A new international treaty outlawing enforced disappearances and upholding the right of victims to know the truth about the circumstances and fate of those disappeared was officially opened for signature at a ceremony in Paris on Tuesday and Rights Groups will be hoping Sri Lanka becomes one of the signatories.
`Far from being a tragic relic of past `dirty wars`, this shameful practice still persists in all continents. This treaty closes a glaring gap in international human rights law by making explicit the prohibition on disappearances,` said UN High Commissioner for Human Rights Louise Arbour.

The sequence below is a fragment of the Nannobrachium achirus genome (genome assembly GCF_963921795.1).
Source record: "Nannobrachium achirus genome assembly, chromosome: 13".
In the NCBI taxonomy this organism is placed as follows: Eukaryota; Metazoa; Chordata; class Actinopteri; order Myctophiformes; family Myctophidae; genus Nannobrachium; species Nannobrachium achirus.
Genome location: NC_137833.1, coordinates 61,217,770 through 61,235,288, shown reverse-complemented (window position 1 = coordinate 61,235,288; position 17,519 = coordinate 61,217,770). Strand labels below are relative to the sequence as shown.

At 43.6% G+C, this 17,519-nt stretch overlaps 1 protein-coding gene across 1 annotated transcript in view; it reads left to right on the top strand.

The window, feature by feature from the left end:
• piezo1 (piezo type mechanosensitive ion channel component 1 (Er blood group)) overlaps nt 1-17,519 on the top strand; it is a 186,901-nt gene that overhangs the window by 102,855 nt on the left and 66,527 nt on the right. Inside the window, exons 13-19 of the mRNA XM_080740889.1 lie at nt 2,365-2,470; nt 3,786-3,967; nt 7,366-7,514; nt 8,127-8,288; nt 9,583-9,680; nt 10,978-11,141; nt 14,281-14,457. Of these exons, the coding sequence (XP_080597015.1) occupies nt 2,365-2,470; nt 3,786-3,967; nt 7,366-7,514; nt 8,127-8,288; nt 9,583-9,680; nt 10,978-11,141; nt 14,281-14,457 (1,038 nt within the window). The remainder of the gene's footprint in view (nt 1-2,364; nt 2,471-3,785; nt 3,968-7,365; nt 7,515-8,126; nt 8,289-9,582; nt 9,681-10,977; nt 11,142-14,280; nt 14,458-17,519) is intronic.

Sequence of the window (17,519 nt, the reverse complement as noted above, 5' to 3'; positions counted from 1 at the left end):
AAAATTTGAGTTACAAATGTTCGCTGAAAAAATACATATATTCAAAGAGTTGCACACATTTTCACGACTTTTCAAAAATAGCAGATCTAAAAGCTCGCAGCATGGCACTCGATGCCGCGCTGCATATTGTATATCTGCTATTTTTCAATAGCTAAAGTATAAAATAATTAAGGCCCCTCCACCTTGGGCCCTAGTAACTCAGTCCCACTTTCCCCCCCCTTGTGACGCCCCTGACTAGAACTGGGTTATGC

`The task now is to ensure that the new Convention is promptly applied to meet the hopes and the demands for justice of the victims and their families and satisfy their `right to know`.
The International Convention for the Protection of All Persons from Enforced Disappearance was adopted by the UN General Assembly on December 20, 2006.
Echoing the absolute prohibition on torture, the Convention states that, `No one shall be subjected to enforced disappearance` and highlights that no exceptional circumstances whatsoever may be invoked as a justification for such violation.
It calls on all State Parties to ensure that enforced disappearances constitute an offence under domestic law and significantly, states that the widespread or systematic practice of enforced disappearances constitutes a crime against humanity.